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Schneider Computer Division logo.jpg
Schneider CPC 6128 with grey Keys and Centronic-Ports

Schneider is one the LK-selectable Brand Names contained in the CPC BIOS.

Schneider Computer Division, a division of the Schneider Rundfunkwerke from Türkheim (Germany) exclusively distributed the Amstrad CPC 464, 664 and 6128 on the german market under their own brand name Schneider. In the middle 80s the Schneider Rundfunkwerke opened the Schneider Computer Division, originally for the sole purpose of distributing the the Amstrad Computers under license.

Although the CPC - even the CPCplus - contains soldering points that allow the manufacturer to specify the OEM brand appearing on the boot screen of the computer, the Schneider CPCs had a few more differences from their UK and worldwide siblings:

  • All Schneider CPCs had grey resp. black keys only. The colourful keys of the CPC464 and CPC664 were unknown in Germany.
  • The German CPC6128 sported proper expansion ports and not mere PCB extensions (English, Spanish and French CPCs all had edge connectors. The German CPC464 and CPC664 had edge connectors too). These were much more durable and they were implemented because of stricter German laws. Unfortunately this also meant that some peripherals would have a troubled time trying to connect to the back of the Schneider CPC6128s unless you got an adapter.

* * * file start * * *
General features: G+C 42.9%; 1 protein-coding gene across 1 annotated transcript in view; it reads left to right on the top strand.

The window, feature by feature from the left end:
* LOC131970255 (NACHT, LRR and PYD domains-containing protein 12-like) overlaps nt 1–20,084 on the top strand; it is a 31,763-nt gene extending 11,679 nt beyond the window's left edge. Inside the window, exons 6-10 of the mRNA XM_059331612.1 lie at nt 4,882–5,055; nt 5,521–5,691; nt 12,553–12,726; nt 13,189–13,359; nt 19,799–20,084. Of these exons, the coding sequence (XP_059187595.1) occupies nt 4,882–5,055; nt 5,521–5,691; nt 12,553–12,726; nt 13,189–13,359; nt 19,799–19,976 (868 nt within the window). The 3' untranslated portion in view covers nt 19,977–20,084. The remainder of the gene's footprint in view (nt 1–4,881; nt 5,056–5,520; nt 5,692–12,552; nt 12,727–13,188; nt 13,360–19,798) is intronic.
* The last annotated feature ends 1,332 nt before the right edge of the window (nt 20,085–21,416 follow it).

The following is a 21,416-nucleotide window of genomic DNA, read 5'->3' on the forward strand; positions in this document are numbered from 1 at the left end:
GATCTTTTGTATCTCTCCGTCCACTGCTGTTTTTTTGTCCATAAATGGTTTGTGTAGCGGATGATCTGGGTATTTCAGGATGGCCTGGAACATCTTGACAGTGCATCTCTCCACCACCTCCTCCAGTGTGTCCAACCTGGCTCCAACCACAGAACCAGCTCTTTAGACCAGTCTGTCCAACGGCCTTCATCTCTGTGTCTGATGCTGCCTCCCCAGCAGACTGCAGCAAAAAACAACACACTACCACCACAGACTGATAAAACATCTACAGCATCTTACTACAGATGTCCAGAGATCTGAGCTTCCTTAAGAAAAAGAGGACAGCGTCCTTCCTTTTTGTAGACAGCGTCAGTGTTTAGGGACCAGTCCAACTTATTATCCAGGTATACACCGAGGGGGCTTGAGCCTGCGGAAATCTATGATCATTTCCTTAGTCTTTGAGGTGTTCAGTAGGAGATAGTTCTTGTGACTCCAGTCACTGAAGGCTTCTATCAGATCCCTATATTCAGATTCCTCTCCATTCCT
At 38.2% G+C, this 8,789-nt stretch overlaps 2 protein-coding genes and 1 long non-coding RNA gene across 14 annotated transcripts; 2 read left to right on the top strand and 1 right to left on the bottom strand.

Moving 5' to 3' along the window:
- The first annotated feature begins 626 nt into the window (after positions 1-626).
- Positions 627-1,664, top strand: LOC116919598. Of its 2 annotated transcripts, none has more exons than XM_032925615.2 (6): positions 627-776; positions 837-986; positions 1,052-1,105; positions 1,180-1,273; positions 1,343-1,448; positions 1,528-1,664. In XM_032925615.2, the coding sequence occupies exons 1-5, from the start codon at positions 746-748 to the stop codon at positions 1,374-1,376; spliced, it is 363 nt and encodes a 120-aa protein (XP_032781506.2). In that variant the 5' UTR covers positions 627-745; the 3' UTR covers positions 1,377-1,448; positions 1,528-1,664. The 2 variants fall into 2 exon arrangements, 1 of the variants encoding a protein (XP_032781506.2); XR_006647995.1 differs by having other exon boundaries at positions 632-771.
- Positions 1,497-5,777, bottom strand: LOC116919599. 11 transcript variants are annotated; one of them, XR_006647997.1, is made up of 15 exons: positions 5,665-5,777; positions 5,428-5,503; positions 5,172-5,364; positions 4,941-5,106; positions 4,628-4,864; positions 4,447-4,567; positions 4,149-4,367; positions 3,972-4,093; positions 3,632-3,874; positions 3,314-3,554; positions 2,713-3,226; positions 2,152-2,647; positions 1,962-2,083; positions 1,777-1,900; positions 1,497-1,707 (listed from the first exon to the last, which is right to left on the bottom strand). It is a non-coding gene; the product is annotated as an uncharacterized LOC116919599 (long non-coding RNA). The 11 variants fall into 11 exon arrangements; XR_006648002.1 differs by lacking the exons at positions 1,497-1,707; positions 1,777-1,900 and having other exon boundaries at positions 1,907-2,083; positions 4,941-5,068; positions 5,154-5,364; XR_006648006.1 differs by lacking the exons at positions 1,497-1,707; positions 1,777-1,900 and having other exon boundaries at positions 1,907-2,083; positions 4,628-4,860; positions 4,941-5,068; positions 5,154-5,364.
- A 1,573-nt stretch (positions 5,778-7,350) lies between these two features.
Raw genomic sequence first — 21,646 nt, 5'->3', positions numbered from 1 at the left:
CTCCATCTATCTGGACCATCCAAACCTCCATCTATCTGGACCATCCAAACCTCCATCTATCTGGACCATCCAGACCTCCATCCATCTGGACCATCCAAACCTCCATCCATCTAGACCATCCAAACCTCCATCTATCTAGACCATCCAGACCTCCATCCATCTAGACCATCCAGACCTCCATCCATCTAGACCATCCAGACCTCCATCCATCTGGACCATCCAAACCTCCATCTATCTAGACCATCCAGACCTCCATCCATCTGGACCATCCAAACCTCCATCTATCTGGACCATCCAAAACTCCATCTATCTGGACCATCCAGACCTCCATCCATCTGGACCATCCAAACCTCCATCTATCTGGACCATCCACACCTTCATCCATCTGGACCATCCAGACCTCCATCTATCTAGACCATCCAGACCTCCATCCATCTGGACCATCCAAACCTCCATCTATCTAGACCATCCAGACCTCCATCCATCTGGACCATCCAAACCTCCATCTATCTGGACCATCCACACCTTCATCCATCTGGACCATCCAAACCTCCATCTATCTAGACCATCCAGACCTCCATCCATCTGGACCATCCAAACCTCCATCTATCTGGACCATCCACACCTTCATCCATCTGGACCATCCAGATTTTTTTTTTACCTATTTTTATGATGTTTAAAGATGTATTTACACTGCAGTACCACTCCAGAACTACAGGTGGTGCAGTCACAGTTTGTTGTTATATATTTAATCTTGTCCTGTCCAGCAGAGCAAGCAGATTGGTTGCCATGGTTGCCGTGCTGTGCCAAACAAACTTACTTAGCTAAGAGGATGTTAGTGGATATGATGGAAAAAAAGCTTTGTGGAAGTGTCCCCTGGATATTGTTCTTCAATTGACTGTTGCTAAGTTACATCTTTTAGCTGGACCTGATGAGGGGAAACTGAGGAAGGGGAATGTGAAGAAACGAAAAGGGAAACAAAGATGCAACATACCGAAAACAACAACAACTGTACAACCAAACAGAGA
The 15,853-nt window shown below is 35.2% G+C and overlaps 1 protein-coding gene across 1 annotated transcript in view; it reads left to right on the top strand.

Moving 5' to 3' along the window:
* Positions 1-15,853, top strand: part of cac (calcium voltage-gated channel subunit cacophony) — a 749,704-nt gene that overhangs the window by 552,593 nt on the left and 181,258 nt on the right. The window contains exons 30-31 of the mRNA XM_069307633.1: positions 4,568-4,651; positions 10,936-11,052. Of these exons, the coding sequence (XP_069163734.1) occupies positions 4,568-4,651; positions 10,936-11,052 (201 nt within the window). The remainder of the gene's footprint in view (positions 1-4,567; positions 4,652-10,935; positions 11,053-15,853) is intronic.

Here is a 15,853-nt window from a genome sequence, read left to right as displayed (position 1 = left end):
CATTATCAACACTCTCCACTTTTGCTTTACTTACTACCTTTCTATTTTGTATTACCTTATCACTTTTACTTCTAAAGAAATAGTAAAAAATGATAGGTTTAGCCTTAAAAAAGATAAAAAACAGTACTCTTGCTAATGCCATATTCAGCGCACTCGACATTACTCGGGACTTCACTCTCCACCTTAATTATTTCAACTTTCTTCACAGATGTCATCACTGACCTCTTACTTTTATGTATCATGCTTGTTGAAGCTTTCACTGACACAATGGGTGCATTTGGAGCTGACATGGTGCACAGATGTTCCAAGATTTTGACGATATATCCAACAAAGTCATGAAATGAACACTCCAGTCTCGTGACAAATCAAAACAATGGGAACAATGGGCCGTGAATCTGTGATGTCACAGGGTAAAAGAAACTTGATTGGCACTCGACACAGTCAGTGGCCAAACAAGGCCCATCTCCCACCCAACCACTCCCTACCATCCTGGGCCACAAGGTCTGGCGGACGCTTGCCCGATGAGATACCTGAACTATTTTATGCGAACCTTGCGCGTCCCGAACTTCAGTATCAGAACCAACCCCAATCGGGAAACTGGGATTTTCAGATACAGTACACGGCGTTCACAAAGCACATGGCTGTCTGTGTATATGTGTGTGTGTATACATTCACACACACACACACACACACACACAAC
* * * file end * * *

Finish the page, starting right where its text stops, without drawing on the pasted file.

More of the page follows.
• All manuals by Schneider were spiral bound, while most Amstrad manuals were glued.
  • The labels of the system disks were translated

Amazingly German CPCs didn't have German keyboard layouts though, this feature was reserved for the PCW/Joyce and PC1512/PC1640 models.

Until 1987 Schneider Computer Division also distributed the Amstrad PCW8256 (also known as Joyce), PCW8125 (Joyce Plus), PC1512 and PC1640. At the end of 1987 Schneider had distanced itself from Amstrad due to differences in dealership policies. Amstrad started to distribute the CPC and PCW series via a new german branch named Amstrad GmbH, whilst Schneider started from 1988 an own production of computers: they built the EuroPC and EuroPCII (two very compact PC units on the same computer-in-a-keyboard format like the CPC6128), EuroXT, EuroAT and TowerAT, which were even 'Made in Germany'. Until today you can buy computers with the brand name 'Schneider' on them, though the company has ceased a long time ago and 'Schneider' is just a brand name for Fujitsu-Siemens computers.